The direction in which the north end of a compass needle or other freely suspended magnet will point in response to the earth’s magnetic field. It deviates from true north over time and from place to place because the earth’s magnetic poles are not fixed in relation to its axis.
- There had been hopes that the variation of the compass - the angle between the directions of magnetic north and true north - might do the trick, since it was known to vary with position on the earth.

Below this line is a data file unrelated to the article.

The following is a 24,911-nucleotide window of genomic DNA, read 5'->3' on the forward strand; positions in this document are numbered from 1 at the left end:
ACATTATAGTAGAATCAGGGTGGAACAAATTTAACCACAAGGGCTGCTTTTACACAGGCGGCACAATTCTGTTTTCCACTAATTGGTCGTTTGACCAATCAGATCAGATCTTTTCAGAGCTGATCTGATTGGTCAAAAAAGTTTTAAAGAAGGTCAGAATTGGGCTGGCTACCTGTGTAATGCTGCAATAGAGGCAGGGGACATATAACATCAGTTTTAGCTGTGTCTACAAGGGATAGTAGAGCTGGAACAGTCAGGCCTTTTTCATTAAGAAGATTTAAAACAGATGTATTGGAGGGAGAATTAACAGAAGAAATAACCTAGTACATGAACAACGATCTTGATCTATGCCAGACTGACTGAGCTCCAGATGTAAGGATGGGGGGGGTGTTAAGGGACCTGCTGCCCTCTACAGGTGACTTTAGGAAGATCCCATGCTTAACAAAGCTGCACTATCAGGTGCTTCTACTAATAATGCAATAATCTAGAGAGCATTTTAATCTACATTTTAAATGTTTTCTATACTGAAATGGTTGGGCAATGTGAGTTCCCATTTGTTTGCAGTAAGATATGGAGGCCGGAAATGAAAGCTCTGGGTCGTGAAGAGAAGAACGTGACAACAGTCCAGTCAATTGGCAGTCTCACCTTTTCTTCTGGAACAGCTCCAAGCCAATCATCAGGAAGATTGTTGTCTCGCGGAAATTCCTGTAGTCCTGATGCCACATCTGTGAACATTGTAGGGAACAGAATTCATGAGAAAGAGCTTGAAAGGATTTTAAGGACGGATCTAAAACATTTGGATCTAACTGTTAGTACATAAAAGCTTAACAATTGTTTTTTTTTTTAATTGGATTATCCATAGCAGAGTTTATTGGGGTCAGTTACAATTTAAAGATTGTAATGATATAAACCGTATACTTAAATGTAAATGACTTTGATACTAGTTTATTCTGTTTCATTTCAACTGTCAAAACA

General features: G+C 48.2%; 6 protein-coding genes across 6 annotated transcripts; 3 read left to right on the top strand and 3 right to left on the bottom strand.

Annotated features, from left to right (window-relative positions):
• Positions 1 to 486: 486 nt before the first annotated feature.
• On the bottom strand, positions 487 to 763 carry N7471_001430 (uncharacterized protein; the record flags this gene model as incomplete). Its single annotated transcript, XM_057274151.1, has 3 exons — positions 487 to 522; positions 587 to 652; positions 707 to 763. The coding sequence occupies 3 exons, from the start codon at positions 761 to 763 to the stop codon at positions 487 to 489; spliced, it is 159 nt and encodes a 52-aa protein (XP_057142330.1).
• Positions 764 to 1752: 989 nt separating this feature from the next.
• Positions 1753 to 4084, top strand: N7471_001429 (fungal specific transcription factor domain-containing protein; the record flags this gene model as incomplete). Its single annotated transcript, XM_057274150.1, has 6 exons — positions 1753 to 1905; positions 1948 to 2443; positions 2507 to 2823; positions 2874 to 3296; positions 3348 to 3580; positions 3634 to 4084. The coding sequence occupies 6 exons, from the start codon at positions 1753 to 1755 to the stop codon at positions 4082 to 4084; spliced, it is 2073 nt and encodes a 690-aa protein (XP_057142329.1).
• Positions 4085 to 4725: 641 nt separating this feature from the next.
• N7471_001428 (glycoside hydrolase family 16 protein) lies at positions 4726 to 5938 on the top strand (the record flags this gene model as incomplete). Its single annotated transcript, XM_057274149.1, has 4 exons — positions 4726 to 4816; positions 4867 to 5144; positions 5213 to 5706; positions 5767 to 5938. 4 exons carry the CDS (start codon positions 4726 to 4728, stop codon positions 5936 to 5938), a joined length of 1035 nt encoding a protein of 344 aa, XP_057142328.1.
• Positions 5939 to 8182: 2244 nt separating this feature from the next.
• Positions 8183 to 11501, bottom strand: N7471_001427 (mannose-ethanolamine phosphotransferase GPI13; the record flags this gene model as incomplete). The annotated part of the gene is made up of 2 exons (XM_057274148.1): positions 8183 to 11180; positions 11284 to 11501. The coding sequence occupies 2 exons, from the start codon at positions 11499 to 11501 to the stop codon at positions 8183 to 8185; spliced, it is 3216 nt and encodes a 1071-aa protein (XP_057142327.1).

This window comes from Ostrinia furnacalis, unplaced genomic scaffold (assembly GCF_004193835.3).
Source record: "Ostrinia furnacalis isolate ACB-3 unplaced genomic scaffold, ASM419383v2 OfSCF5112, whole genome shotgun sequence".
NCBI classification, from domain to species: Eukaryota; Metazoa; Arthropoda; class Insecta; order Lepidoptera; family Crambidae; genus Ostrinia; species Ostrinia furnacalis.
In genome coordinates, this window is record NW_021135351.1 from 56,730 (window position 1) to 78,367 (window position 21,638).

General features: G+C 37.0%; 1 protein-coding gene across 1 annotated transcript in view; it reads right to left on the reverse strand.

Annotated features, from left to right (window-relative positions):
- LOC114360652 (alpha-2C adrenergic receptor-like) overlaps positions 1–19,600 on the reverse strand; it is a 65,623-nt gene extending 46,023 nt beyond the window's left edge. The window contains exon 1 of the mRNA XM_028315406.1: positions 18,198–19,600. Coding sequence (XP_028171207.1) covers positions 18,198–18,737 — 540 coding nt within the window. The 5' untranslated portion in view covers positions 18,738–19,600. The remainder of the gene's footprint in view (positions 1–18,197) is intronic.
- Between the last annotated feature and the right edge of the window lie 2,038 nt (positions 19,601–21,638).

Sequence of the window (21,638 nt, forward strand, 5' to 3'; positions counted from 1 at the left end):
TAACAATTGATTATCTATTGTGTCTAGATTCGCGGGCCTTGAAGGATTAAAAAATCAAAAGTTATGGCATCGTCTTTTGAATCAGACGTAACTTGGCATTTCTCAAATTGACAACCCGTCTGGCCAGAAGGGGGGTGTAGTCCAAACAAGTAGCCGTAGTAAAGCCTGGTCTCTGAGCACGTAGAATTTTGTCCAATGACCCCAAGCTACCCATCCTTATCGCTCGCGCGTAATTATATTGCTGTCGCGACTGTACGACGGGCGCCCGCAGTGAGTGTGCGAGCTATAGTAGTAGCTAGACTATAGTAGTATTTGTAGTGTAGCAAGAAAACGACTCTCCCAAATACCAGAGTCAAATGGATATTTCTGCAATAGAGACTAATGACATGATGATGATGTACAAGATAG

- The compass needle and a knowledge of magnetic declination, the angle between the magnetic north and geographic north, were developments from this knowledge; they were described by Shen Kua in 1088.
- During his expeditions in the Americas and Europe, he recorded and reported on magnetic declination - the angle between magnetic north and true north at a particular location.
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Syllabification: mag·net·ic north
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